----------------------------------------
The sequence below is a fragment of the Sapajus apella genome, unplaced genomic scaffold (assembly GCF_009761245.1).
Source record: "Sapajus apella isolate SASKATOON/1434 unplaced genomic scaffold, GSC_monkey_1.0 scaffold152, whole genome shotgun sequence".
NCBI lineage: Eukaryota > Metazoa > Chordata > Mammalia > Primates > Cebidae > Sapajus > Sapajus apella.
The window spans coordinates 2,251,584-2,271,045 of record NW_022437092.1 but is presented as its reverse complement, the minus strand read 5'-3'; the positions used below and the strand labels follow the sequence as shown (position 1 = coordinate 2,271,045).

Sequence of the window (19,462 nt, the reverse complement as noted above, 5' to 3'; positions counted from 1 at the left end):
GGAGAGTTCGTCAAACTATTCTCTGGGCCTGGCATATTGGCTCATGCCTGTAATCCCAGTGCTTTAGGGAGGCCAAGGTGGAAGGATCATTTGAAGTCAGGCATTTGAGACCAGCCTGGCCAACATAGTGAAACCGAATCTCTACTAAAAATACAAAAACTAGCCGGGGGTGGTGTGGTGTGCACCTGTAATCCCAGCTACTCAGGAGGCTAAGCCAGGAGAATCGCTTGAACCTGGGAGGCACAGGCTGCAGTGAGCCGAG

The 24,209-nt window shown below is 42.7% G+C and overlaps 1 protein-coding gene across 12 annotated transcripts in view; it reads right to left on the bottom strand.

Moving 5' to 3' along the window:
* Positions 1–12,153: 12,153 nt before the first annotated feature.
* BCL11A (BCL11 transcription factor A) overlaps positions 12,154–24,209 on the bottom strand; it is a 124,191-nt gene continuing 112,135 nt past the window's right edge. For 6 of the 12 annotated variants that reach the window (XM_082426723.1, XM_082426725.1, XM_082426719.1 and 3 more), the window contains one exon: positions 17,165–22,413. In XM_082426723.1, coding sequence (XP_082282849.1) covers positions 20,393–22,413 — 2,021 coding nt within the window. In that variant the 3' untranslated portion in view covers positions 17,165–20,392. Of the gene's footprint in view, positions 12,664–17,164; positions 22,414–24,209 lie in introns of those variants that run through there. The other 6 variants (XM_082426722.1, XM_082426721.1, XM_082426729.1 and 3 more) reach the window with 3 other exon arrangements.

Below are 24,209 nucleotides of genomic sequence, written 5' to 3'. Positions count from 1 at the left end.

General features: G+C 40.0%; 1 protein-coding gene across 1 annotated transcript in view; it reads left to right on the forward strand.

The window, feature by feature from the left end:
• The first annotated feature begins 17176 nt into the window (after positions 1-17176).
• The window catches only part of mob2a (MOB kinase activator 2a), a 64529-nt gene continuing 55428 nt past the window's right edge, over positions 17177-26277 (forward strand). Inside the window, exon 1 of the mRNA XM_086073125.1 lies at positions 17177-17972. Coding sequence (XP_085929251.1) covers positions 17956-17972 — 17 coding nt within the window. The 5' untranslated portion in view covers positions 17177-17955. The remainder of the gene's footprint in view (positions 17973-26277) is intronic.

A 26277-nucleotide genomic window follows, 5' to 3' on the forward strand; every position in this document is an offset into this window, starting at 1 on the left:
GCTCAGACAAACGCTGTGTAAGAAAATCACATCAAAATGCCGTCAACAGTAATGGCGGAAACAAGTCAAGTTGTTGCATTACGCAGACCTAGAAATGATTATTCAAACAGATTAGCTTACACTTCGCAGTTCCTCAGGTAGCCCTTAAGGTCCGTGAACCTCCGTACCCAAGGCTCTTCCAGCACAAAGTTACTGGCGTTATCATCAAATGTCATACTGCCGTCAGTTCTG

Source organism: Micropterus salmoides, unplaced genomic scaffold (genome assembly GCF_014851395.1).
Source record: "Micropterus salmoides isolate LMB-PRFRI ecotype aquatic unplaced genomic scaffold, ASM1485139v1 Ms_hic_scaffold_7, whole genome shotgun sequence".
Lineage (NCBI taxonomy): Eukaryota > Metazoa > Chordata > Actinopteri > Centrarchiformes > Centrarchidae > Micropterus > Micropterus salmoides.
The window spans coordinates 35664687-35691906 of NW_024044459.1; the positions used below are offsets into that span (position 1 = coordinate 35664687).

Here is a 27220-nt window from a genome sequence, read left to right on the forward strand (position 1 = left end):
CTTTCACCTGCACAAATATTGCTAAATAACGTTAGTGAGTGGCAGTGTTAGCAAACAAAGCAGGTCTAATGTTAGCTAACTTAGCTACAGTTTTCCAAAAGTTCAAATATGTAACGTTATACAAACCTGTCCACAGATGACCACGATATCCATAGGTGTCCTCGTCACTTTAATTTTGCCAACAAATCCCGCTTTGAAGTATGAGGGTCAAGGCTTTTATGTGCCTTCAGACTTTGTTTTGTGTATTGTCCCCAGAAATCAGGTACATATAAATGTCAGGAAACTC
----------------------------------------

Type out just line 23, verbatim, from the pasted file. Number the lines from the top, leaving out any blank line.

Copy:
CTTTCACCTGCACAAATATTGCTAAATAACGTTAGTGAGTGGCAGTGTTAGCAAACAAAGCAGGTCTAATGTTAGCTAACTTAGCTACAGTTTTCCAAAAGTTCAAATATGTAACGTTATACAAACCTGTCCACAGATGACCACGATATCCATAGGTGTCCTCGTCACTTTAATTTTGCCAACAAATCCCGCTTTGAAGTATGAGGGTCAAGGCTTTTATGTGCCTTCAGACTTTGTTTTGTGTATTGTCCCCAGAAATCAGGTACATATAAATGTCAGGAAACTC